After a long while its nice to report some signifiacnt work done to this vehicle.Over the last few weeks as part of the preparation for our Annual Work Week at the end of July one end and both sides have had all the paint burnt off and sanded to bare wood.The wood has been primered and will allow further painting of the body with undercoats and filler .The aim is to have the body repainted in GWR livery by October 2010.One door has been removed and is now being repaired and painted.More filler and undercoats were put on last weekend,so from now on its filler,sand,paint,filler,sand,paint – get the picture?.Some rotten wood (softwood and plywood has been removed from the guard’s duckets and after the body framework has dried out replacement wood will be inserted.
Although no work has been done on this vehicles since November 2009 it has also taken its place in the shed with 3846 until December 2010. The aim with this vehicles is also to have the body externally painted lined,lettered and varnished by October. Other work we will be doing this summer is fitting the upholstered seat backs and lights to complete the work inside the compartments. Externally we have to fit the door handles,grab handles,make and fit more beading,fit end grab handles,complete assembly of the alarm chain mechanism and the other 1000 smaller jobs.
Anyone interested in helping on the two vintage carriages during our
Work Week 17th to 25th July are all welcome.
Please make arrangements via 07957 431231
For our fifth annual Work Week at the end of July we set about repainting
Taff Vale Railway coach No 220 in the GWR livery it was carrying.
Although the vehicle had had a quick repaint five years ago this time round all the paintwork was taken back to bare wood and a better quality job aimed for. We also had the time to effect repairs and replace rotten or damaged woodwork.
We aimed to remove all eight doors so that they could be repaired easier on the bench,so far six have given up but two remain stuborn!.
The softwood gutters had rotted in some places where water had been trapped in by layers of plastic tarpaulin and have or are being removed.
The original paraffin burning sidelamps above the guard’s duckets (lookouts) were removed for refurbishment and are still in remarkably good condition having been made of brass.
Work Week was a daily routine of filler,sand,paint,filler,sand,paint to bring the external surfaces up to a smooth finish ready for the final paint layers. Although the undercoat is currently a maroon/pink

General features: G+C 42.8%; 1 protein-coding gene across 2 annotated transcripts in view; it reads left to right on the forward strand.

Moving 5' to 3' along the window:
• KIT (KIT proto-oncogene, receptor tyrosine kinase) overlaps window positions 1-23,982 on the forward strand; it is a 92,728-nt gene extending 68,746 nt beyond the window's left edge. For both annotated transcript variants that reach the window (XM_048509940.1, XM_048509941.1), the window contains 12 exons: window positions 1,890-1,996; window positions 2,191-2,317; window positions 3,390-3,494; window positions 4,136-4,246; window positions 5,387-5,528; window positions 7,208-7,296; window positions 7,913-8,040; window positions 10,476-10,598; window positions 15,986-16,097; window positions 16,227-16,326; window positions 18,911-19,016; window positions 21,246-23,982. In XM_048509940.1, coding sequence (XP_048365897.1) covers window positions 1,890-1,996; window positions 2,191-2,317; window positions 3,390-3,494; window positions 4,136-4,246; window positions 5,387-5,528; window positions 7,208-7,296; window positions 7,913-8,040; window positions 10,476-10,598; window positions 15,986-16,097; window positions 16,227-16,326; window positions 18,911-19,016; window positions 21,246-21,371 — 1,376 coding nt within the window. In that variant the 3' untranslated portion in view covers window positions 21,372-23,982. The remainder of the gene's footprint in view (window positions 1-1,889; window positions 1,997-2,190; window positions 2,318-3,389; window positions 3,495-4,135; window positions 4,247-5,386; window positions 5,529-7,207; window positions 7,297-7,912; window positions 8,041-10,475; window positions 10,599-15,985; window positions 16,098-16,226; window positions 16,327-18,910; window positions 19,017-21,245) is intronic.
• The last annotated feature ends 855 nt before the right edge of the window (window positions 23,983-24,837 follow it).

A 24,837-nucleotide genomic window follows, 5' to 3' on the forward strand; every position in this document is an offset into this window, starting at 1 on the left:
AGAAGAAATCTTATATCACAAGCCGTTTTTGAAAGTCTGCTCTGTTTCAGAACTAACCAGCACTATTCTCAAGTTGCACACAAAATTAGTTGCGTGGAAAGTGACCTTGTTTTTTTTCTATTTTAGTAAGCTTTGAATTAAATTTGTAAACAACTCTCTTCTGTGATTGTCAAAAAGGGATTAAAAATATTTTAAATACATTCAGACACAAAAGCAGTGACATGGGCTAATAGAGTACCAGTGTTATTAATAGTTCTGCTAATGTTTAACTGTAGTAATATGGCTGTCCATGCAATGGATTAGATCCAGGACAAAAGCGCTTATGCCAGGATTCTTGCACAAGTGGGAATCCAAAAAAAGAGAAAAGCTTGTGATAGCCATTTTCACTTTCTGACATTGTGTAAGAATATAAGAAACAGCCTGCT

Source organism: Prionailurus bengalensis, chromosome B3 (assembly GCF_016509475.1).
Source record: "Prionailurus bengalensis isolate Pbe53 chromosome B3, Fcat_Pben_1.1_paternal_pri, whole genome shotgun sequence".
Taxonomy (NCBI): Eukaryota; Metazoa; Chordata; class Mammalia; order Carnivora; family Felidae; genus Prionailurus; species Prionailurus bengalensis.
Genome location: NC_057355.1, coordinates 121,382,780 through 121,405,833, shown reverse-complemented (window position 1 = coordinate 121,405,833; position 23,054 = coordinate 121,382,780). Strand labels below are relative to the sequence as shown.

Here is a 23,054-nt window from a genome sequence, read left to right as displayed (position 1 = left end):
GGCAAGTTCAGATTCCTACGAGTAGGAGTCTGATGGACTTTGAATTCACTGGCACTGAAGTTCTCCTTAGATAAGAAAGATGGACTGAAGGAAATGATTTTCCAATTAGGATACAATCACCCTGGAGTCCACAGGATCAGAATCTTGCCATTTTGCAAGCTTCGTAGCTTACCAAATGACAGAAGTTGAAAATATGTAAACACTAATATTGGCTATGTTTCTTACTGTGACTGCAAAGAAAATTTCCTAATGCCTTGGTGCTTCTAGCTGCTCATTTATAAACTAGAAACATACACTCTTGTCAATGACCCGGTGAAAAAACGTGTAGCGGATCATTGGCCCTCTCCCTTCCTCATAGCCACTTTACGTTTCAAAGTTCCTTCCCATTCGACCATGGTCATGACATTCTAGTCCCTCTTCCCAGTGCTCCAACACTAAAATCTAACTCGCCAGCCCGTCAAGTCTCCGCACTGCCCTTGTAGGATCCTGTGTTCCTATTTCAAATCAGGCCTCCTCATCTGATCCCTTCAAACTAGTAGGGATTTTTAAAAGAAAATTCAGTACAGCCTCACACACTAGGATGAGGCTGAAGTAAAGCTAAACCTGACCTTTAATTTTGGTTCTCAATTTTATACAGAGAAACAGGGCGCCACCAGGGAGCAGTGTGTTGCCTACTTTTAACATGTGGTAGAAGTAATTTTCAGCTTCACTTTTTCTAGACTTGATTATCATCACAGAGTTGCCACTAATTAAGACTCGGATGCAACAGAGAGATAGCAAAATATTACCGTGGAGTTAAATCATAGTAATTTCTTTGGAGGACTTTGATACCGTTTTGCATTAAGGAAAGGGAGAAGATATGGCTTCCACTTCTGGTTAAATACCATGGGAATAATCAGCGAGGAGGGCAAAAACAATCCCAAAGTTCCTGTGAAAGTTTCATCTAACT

be assured it is only a “build up” layer.
These two contrasting views shows the side lamp in place before work had started.This involved removing the lamp.plastic tarpaulin,rotten wood boarding,guttering and beading.
These two photos show how a coat of paint can cover up so many imperfections.
Another before and after shot of the ducket showing progress
At the end of the week the coach looked like this.
Some of the gang who turned up during Work Week (they all seem to be enjoying it!)
Dave Clear from Crymlyn, (he can sand filler for Wales)
Paul Hinson,(telephone engineer,he’s still looking for one in this coach)
Tom Spain (front) and Matt Bowen
(Tom – a Southern man – getting much pleasure out of removing the last vestages of the GWR)
James Gambe (our scumbler, will have to wait a while but the luggage area beckons)
Rob James (he first restored the coach when he was 11 years old)
With little work has been done over the last fortnight due to Day out with Thomas (and thanks to all carriage restorers for giving up this time for the good of the railway).
First photo shows the remaining bit of the mouled gutter.This had been held in by steel screws and were after twenty years giving up the fight (steel screws verses oak,oak wins).Quite a bit of the softwood gutter had also rotted.New gutters will be made this time out of hardwood and fitted with brass screws.
All the door frames have received much attention and are now ready for gloss paint,most of the cream panels have has a few coats of undercoat and will be glossed before the weather turns nasty.The window frames are being given several coats of undercoat to ensure that there is no chance of water getting in any cracks
Work of the duckets continues and again will be heading for a coat of gloss black soon.
With winter approaching a concentrated effort has seen one sode painted into gloss,lines and varnished.Unfortunately the damp weather precluded the otherside from being lined and varnished,this will have to wait for warmer weather next year.
The south end also was painted black gloss and varnished
Work will now concentrate on cleaning up the solebars,headstocks and underframe to be painted red oxide primer,grey undercoat and black gloss.
Small item work continues with the doors,handles,side lamps etc
The GVCG has been donated two ex Taff Vale Railway carriages.They are six compartment composites having been built by Brown Marshall’s of Birmingham in 1883.They are currently in store in Worcestershire being cosmetically removated. The thinking is that they can be initially utilised for Gwili Railway use as opposed to restoration to passenger service.
Since the last report we have started on the work of dismantling,cleaning and painting the brake trunions,rods and linkages of Taff Vale 220.The opportunity is also being taken to clean and grease those other unpainted areas.With some of the mechanism removed it is now easier to get at the underframe and a start has been made on removing rust and flaking paint and preparing it for repainting.
With much of the work on the body now complete our attention has also been diverted away.Two areas which will receive attention over the winter months will be the guard’s van and the eight doors.The guard’s van requires some wood planking replacement,rebuilding the two ducket seats and graining of all vertical surfaces.
The doors are 120 years old and will survive this repair.Evidently some have had some repairs in the past and can only take so much before they become unoperable.Apart from taking off all the original paint other work will require the removal of the droplights,interior paneling with their subsequent revarnishing and graining.Door locks also will require dismantling and respringing.
As part of the overhaul of the underframe of the Taff Vale coachhere we see the dismanled parts of the vaccum brake cylinder. after cleaning up they have had a coat of metal primer.